A must-hear blues and folk loving 23 February release for The Lead Belly Project, new on Sunnyside from revered Impossible Gentlemen drummer Adam Nussbaum, is in the offing.

Adam, highly respected for his work dating back to the late-1970s career of John Scofield and who has also enjoyed a long performing and recording association with the great Steve Swallow including the bass guitarist-composer’s erstwhile tenure in the Gents, is promoting the album on Facebook and says: “We play The Jazz Standard on Feb 27 in NYC.” In the playing company of Ohad Talmor, saxophone, who recorded the album and collaborated closely on it with Nussbaum; Steve Cardenas, six-string guitar and Nate Radley, also six-string guitar Nussbaum’s band are all viewable top in the video. 

Tracks, a few of which are listenable to on Bandcamp, are: Old Riley; Green Corn; Black Girl (Where Did You Sleep Last Night); Bottle Up and Go; Black Betty; Grey Goose; Bring Me a Little Water Sylvie; You Can’t Lose Me Cholly; Insight, Enlight; Sure Would Baby; and Goodnight Irene. Recorded by Ohad Talmor in a Brooklyn performance space last year in a single day, classic Huddie Ledbetter songs plus two Nussbaum originals Insight, Enlight and Sure Would Baby are included.

Updated 21 March 2018

I got in touch with Adam who kindly answered a few quick questions.  To kick off: how did the Jazz Standard gig in February go?  “It was a good night!  A pleasure to play with these musicians.”  

What did you play that night and what’s next for the project?  “We played the songs from the CD.  We’ll see what’s next:-).”

And what about how you and Ohad Talmor work together?   “Very well... He’s a fantastic musician,” Adam wrote via email.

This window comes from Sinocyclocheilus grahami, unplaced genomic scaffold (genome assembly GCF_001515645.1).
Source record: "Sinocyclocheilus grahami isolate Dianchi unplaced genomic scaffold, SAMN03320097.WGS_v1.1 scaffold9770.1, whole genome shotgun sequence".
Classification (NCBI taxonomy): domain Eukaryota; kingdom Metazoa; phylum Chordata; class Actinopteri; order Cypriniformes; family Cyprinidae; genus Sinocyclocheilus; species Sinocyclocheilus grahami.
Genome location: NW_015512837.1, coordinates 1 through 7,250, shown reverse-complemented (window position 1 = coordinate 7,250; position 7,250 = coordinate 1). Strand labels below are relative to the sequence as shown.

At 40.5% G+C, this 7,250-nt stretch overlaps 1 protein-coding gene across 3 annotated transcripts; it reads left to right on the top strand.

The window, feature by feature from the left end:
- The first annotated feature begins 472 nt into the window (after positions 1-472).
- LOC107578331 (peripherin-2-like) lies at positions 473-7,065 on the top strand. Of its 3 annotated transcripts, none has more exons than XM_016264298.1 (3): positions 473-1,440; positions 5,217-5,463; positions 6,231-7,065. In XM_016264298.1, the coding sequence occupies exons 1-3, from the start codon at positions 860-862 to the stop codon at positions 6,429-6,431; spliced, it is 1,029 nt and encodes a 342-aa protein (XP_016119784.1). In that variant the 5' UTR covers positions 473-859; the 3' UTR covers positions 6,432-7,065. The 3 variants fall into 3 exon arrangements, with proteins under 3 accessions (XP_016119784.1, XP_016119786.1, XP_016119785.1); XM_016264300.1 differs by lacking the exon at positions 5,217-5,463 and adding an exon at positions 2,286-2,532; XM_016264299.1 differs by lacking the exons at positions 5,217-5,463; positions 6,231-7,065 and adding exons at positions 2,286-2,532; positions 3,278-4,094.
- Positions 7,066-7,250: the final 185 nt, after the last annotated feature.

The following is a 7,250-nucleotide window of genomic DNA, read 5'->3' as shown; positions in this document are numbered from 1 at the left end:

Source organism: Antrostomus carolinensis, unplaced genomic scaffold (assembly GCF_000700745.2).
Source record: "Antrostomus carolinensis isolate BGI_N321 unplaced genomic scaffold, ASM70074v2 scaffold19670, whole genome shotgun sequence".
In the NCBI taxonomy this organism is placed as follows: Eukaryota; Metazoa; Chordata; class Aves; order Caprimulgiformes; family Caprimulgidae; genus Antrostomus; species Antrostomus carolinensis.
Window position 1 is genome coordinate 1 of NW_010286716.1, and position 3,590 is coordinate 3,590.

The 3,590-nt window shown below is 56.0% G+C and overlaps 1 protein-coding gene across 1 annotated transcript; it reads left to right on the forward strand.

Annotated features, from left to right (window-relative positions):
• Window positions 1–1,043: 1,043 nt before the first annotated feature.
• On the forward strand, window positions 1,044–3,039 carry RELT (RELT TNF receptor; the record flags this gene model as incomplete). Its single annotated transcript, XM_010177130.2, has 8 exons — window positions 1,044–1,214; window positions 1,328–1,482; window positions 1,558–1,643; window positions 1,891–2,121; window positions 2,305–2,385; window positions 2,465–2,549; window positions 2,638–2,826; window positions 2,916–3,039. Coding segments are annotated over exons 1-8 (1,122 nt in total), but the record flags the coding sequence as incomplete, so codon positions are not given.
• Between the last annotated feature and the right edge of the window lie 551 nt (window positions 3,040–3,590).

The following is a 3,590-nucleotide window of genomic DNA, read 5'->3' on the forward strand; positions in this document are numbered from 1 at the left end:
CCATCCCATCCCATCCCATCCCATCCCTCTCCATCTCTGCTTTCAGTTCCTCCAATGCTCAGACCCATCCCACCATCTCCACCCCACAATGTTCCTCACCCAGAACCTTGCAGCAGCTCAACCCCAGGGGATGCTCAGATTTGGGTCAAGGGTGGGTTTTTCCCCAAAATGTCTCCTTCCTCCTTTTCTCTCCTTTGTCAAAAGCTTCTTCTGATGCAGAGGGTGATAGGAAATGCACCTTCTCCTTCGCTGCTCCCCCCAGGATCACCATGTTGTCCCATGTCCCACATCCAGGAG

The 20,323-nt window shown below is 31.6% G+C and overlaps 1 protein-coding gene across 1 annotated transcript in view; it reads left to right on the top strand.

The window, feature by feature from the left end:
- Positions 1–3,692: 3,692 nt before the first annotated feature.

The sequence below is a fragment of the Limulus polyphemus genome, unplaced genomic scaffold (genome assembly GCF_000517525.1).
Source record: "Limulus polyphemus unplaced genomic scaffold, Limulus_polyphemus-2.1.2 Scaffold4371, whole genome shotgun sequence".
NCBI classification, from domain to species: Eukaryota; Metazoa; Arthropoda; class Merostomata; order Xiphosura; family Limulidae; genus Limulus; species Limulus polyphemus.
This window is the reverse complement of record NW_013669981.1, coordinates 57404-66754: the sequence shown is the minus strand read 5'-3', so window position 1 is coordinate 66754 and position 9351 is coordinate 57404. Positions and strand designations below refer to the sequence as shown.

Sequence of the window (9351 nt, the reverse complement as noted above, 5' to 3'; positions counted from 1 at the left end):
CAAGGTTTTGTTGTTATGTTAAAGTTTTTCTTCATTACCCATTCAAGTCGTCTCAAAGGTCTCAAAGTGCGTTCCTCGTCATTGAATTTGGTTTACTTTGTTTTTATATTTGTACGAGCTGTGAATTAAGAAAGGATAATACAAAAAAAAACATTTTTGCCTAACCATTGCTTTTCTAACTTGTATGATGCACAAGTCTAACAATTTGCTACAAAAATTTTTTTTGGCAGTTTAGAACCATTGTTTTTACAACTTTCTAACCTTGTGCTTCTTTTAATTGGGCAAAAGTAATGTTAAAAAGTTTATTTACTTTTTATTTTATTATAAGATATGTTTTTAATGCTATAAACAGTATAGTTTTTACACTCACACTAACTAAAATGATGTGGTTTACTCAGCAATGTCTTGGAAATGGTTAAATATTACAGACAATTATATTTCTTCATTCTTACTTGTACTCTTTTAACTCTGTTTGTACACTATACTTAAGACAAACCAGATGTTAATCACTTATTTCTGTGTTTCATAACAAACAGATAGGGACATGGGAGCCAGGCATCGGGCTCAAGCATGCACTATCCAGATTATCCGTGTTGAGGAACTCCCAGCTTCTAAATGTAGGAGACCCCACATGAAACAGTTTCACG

One thing that puzzled me was that ‘Rock Island Line,’  a big hit in the UK and Ireland for Lonnie Donegan and the Chris Barber Jazz Band in 1955 certified gold heralding a craze for skiffle, wasn’t on the album.  So I asked, why not?   “We did what we did,” the pithy response.

On another subject does he have any future plans for the Impossible Gentlemen?   “I hope we play again.  Right now other commitments are being fulfilled.” SG.

Maria Grand

There isn’t much I am at liberty to share so far of the debut of María Grand. I am still digesting Magdalena which is not yet excerpted or streaming. 

Immediately, without any expectations and within a few bars I liked what I was hearing. Join me then instead to walk and bear the talk if you are going to hang out for a few minutes to an earlier 2017 pre-debut shorter release example by the free player, above in the Dimitri Louis photograph and playing, click, on TetraWind.

Zeroing in for more specifics as to dialect if you are a Steve Coleman fan like me you will be curious and probably a little bit encouraged at this player who is within the MBASE innovator’s orbit in terms of metre and sonic construction and yet has carved out her own sound. Coleman casts a giant shadow on contemporary music and has done since the 1980s it is worth repeating.

Around for a while on the Brooklyn scene old news very possibly among taste makers in New York the headlines I am guessing will only get bigger once Magdalena is released in May if there is any justice and she is able to tour beyond New York.